“MINGLES PASSION WITH ASTRINGENT WIT AND ACUTE PERCEPTION”: CARTIER-BRESSON’S FRANCE, 1971
CARTIER-BRESSON, Henri. Cartier-Bresson’s France. New York: Viking, (1971). Quarto, original white paper-covered boards, original dust jacket. $250.
First American edition of Cartier-Bresson’s images of the French, with 265 splendid photogravures, among which are his first published photographs in color. From the library of Peter Turnley.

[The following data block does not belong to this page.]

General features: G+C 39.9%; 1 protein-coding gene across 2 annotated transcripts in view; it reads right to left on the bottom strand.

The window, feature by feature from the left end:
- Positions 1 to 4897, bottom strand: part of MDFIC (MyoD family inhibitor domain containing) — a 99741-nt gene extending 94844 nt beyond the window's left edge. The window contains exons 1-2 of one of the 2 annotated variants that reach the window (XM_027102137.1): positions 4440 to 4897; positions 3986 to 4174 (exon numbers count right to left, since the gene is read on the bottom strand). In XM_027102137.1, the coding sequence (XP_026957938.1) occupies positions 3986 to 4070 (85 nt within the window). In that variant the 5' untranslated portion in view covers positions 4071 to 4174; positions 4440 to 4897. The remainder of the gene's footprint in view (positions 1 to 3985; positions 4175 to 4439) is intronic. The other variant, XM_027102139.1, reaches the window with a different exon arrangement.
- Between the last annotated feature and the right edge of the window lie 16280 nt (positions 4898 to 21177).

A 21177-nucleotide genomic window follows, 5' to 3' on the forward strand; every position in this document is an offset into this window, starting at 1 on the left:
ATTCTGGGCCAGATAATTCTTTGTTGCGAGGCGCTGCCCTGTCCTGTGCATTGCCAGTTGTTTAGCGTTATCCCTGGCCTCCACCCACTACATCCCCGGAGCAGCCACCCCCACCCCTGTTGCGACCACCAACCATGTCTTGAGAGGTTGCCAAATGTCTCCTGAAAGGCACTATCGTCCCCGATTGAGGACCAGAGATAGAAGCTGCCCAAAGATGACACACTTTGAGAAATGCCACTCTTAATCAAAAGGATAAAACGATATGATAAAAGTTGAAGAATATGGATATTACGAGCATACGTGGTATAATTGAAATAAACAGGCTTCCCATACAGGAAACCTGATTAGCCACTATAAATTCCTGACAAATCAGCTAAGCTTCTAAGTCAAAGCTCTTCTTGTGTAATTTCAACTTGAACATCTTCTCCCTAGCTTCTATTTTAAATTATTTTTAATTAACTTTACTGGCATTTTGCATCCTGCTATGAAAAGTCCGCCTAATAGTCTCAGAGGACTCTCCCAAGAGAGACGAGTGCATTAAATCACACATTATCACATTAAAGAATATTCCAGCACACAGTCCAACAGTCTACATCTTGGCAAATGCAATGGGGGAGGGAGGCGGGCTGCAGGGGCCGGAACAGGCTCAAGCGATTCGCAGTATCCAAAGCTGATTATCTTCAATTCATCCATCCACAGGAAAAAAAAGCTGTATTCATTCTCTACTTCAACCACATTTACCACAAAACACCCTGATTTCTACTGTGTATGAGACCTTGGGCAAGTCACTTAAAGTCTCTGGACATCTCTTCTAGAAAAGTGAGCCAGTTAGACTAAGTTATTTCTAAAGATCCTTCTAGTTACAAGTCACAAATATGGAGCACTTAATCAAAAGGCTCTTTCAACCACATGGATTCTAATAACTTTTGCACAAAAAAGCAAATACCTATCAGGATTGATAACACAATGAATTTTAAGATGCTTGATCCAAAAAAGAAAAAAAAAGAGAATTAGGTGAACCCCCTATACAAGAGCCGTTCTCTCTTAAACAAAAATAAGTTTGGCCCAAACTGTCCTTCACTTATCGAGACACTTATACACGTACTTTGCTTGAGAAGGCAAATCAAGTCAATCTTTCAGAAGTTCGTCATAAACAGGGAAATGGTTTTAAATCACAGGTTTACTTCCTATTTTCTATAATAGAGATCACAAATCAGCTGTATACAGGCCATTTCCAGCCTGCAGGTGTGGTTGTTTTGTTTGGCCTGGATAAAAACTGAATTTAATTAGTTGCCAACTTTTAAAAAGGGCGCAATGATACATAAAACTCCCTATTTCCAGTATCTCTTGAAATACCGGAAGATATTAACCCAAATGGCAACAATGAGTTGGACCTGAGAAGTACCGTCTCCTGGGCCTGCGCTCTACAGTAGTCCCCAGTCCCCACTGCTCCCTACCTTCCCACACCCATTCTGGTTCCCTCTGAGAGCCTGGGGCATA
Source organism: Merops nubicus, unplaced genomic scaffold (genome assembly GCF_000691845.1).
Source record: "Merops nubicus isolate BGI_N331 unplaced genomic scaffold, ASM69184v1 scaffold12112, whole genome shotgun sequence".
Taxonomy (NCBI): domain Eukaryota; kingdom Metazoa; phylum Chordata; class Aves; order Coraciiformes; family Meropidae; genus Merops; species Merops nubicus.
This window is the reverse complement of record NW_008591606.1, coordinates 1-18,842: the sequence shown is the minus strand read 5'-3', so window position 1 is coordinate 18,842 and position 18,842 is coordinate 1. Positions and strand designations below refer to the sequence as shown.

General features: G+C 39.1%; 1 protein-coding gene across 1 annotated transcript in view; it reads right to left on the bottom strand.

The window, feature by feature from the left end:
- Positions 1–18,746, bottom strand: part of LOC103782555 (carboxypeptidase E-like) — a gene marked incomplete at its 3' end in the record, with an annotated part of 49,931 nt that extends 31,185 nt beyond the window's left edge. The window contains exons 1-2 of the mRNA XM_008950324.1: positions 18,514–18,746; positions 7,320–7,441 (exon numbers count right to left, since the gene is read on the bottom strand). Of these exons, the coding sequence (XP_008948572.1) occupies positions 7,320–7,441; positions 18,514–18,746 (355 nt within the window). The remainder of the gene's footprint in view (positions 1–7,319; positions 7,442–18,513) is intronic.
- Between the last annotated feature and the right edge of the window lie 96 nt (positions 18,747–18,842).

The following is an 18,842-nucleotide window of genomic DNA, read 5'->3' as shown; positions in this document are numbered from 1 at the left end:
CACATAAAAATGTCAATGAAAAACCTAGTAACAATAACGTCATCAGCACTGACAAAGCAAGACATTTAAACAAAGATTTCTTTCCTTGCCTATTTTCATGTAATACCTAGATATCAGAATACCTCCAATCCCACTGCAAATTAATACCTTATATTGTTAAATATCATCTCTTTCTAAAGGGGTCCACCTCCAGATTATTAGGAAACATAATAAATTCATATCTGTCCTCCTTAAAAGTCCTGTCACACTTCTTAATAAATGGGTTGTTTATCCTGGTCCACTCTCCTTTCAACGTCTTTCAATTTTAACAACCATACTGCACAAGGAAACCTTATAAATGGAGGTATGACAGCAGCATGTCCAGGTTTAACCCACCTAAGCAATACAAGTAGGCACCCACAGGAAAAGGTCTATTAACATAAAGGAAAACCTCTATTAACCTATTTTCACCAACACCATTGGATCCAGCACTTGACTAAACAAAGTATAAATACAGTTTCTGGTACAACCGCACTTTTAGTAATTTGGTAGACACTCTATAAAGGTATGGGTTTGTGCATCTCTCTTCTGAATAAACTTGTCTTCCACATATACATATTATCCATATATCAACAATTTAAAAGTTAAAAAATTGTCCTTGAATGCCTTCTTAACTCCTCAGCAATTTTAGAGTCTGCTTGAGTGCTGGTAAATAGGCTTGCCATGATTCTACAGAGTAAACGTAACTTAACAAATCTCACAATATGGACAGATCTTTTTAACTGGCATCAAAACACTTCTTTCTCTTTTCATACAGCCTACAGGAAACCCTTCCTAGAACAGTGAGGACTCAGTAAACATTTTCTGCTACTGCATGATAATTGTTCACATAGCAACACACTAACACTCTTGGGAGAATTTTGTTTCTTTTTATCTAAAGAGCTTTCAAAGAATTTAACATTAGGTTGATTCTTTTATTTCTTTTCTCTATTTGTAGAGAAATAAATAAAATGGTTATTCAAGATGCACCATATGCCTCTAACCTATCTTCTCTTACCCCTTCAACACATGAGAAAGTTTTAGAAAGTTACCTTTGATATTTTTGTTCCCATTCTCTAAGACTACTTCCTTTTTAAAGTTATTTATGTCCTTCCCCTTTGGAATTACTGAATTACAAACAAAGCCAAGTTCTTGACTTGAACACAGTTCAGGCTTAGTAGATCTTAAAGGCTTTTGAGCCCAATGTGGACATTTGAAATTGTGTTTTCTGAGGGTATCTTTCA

“Regarded by the French as a national treasure, mentioned as a touchstone in almost every article in the popular photographic press, emulated by legions of photographers, Cartier-Bresson has delighted and informed millions with his photographs” (Claude Cookman). “He has a special interest in photographing people and in capturing the essence of what has not previously been seen. He is famous for his theory of the ‘decisive moment’-that is seizing the split second when the subject stands revealed in its most significant aspect… Today he ranks as one of the most important and influential photographers of this century” (Blodgett, 96). First published in 1970 in French, Cartier-Bresson’s portrait of his native land and its people “mingles passion with astringent wit and acute perception.” In his own words, “I am neither an economist nor a photographer of monuments, and I am not much of a journalist either. What I am trying to do more than anything else is to observe life.” See Roth, 20; Parr & Badger I:208. From the collection of Peter Turnley, acclaimed photojournalist for Newsweek, Life and Harper’s Magazine, who has covered “almost every important international news event of the last 15 years” (New York Times).